News release

CRESS Center Receives Additional $1 Million to Enhance K-12 Teaching
Update: August 2010

Image of CRESS Center Receives Additional $1 Million to Enhance K-12 Teaching

Second Round of Funding to UC Davis

As part of its Teacher-Based Reform Grants Program the California Postsecondary Education Commission (CPEC) has awarded the Pacific Coast Teacher Innovation Network (known as PacTIN T-BAR) an augmentation grant of $1,031,000. This is in addition to the $1,010,00 master grant we received in 2009 and will allow us to offer professional development opportunities to an additional 24 teacher teams as part of a second cohort.

The PacTIN is one of four T-BAR grants awarded by CPEC through its Improving Teacher Quality Program. The T-BAR grants are a new approach from the standard ITQ projects, which are not targeted to small teacher teams. T-BAR funds teams of teachers to help create professional development adapted to their schools, planting the seeds for eventual whole-school reform. Each funded team will receive up to $30,000 in support.

A team of educational partners including the UC Davis School of Education CRESS Center, Humboldt Science and Mathematics Center, the School of Education at Humboldt State University, and the West Sacramento Early College Prep Charter School provide project leadership.

Applications for Cohort 2 will be available November 2010. The two-year funding cycle begins May 2011 and ends June 2013. To learn more about the program visit the Teacher Grants website.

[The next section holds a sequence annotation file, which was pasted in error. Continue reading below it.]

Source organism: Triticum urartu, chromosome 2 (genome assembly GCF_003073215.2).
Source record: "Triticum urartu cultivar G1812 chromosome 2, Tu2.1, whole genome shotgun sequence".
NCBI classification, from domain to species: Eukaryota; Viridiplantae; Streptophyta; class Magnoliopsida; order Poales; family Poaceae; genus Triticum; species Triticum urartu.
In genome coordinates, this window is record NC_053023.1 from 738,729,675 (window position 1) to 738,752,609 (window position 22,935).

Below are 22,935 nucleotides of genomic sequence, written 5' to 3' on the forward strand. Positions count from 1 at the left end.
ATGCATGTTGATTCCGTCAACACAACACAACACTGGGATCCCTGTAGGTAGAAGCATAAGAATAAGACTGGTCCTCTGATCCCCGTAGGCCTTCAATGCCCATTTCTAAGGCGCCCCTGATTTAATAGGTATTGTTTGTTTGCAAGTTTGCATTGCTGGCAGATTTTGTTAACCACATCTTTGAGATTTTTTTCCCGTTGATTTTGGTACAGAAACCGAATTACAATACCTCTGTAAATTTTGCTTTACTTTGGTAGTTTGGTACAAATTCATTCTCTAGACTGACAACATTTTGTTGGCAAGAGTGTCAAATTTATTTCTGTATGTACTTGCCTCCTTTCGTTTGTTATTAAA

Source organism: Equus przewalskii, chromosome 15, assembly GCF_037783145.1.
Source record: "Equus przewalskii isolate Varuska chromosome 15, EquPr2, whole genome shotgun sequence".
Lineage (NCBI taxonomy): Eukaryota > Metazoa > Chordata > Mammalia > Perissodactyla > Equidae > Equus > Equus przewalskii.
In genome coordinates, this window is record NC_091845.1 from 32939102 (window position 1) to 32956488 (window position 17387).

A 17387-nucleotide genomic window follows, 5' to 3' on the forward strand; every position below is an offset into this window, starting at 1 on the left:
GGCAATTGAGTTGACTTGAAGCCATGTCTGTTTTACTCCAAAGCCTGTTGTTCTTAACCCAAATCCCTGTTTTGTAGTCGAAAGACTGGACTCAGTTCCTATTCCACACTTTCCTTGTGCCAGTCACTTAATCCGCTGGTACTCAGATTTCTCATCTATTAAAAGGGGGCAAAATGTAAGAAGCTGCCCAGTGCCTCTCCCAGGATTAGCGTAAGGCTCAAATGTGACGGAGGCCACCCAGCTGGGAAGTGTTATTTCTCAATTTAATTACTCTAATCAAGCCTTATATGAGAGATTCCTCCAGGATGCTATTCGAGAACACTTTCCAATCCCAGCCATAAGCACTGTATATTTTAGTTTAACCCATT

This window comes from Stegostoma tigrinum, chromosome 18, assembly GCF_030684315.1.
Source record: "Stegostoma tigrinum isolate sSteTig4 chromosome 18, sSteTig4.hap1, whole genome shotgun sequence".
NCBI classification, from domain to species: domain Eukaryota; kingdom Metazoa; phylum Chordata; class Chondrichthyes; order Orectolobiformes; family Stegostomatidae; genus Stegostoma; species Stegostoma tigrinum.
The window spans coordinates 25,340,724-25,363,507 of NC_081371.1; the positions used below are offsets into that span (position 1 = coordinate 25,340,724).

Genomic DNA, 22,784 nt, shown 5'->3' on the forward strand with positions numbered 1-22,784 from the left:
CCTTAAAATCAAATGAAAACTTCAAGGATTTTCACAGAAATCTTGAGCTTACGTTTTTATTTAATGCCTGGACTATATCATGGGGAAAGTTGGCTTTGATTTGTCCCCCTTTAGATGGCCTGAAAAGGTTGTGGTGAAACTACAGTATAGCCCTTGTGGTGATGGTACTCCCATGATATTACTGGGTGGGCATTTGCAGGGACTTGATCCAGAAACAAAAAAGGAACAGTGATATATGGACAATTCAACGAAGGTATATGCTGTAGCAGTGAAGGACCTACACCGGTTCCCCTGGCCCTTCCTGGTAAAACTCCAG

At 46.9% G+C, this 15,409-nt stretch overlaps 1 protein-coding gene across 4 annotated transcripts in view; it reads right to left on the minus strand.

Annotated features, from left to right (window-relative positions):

Original News Release

The UC Davis School of Education has been awarded a $1 million grant to help small teams of K-12 teachers develop projects that enhance teaching and learning in the classrooms.

The grant from the California Postsecondary Education Commission provides funding for a three-year project headed by Joanne Bookmyer, director of teacher research at the Cooperative Research and Extension Services for Schools (CRESS) Center. The funds will enable the center, working with partners from Humboldt State University and West Sacramento Early College Prep, to manage what it has dubbed the Pacific Coast Teacher Innovation Network.

Through the program, faculty from the schools of education and other departments at both universities will work with teams of teachers at public, private and charter schools to improve their teaching skills and mastery of the subjects they teach.

Humboldt State University has a history of providing high-quality professional development to teachers across northern California. West Sacramento Early College Prep is a charter school developed by the UC Davis School of Education, West Sacramento’s Washington Unified School District and Sacramento City College.

With the grant, UC Davis and Humboldt State will run a competitive local grant program for schools in the coastal region from Ventura County to Del Norte County and inland to Yolo County. Teams of three to five teachers will be eligible for 24 grants of up to $30,000 each.

“Ultimately, we hope that teachers in this project will be better able to engage their students,” Bookmyer said. “We want them to be better teachers.”

The project will encourage innovation, and will be “teacher driven,” she said.

“The teachers will decide what it is they would like to do that they think will have an impact in their classrooms,” Bookmyer explained. “We’re going to say to them, ‘You have this pot of money, you figure out what your school needs to engage your students and go out and get that training. Then, come back and put that training into practice in your classroom and schools.’”

Researchers will assess the efficacy of the project, with the measure of success determined ultimately by the level of student engagement and achievement at participating school sites, Bookmyer said.

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